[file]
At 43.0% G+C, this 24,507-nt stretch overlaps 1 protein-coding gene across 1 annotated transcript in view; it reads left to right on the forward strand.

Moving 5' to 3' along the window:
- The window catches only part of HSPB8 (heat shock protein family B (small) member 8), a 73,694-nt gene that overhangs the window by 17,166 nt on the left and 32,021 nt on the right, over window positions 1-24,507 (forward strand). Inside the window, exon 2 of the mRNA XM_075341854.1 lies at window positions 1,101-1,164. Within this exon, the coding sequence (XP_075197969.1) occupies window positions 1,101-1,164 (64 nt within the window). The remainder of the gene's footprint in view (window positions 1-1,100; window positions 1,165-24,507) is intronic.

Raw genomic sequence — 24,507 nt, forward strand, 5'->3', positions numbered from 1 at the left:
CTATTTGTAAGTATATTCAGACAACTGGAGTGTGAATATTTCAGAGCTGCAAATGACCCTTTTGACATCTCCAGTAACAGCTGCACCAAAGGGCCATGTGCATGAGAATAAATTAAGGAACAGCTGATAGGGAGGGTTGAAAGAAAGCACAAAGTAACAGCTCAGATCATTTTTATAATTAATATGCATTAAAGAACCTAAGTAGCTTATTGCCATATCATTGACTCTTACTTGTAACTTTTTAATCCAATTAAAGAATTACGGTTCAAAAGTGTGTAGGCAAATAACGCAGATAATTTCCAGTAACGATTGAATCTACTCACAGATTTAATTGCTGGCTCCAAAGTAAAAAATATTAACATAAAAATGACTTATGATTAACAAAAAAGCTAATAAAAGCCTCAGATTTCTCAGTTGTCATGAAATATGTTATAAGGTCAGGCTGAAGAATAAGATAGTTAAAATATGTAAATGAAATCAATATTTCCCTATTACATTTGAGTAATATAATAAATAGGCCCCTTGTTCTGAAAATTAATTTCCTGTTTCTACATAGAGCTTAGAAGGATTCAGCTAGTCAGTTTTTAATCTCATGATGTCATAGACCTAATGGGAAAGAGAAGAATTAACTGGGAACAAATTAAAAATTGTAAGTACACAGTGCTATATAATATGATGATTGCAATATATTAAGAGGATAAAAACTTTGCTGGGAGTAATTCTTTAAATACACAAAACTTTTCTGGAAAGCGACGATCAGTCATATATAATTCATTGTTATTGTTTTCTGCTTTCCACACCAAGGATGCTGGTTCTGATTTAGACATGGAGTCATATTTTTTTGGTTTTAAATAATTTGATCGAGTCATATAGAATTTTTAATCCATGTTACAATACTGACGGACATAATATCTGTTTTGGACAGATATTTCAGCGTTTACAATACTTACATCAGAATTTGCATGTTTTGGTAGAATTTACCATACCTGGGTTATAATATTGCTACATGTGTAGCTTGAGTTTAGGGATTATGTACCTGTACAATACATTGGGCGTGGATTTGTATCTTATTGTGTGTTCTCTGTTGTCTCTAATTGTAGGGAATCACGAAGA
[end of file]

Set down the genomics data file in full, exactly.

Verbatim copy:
At 43.0% G+C, this 24,507-nt stretch overlaps 1 protein-coding gene across 1 annotated transcript in view; it reads left to right on the forward strand.

Moving 5' to 3' along the window:
- The window catches only part of HSPB8 (heat shock protein family B (small) member 8), a 73,694-nt gene that overhangs the window by 17,166 nt on the left and 32,021 nt on the right, over window positions 1-24,507 (forward strand). Inside the window, exon 2 of the mRNA XM_075341854.1 lies at window positions 1,101-1,164. Within this exon, the coding sequence (XP_075197969.1) occupies window positions 1,101-1,164 (64 nt within the window). The remainder of the gene's footprint in view (window positions 1-1,100; window positions 1,165-24,507) is intronic.

Raw genomic sequence — 24,507 nt, forward strand, 5'->3', positions numbered from 1 at the left:
CTATTTGTAAGTATATTCAGACAACTGGAGTGTGAATATTTCAGAGCTGCAAATGACCCTTTTGACATCTCCAGTAACAGCTGCACCAAAGGGCCATGTGCATGAGAATAAATTAAGGAACAGCTGATAGGGAGGGTTGAAAGAAAGCACAAAGTAACAGCTCAGATCATTTTTATAATTAATATGCATTAAAGAACCTAAGTAGCTTATTGCCATATCATTGACTCTTACTTGTAACTTTTTAATCCAATTAAAGAATTACGGTTCAAAAGTGTGTAGGCAAATAACGCAGATAATTTCCAGTAACGATTGAATCTACTCACAGATTTAATTGCTGGCTCCAAAGTAAAAAATATTAACATAAAAATGACTTATGATTAACAAAAAAGCTAATAAAAGCCTCAGATTTCTCAGTTGTCATGAAATATGTTATAAGGTCAGGCTGAAGAATAAGATAGTTAAAATATGTAAATGAAATCAATATTTCCCTATTACATTTGAGTAATATAATAAATAGGCCCCTTGTTCTGAAAATTAATTTCCTGTTTCTACATAGAGCTTAGAAGGATTCAGCTAGTCAGTTTTTAATCTCATGATGTCATAGACCTAATGGGAAAGAGAAGAATTAACTGGGAACAAATTAAAAATTGTAAGTACACAGTGCTATATAATATGATGATTGCAATATATTAAGAGGATAAAAACTTTGCTGGGAGTAATTCTTTAAATACACAAAACTTTTCTGGAAAGCGACGATCAGTCATATATAATTCATTGTTATTGTTTTCTGCTTTCCACACCAAGGATGCTGGTTCTGATTTAGACATGGAGTCATATTTTTTTGGTTTTAAATAATTTGATCGAGTCATATAGAATTTTTAATCCATGTTACAATACTGACGGACATAATATCTGTTTTGGACAGATATTTCAGCGTTTACAATACTTACATCAGAATTTGCATGTTTTGGTAGAATTTACCATACCTGGGTTATAATATTGCTACATGTGTAGCTTGAGTTTAGGGATTATGTACCTGTACAATACATTGGGCGTGGATTTGTATCTTATTGTGTGTTCTCTGTTGTCTCTAATTGTAGGGAATCACGAAGA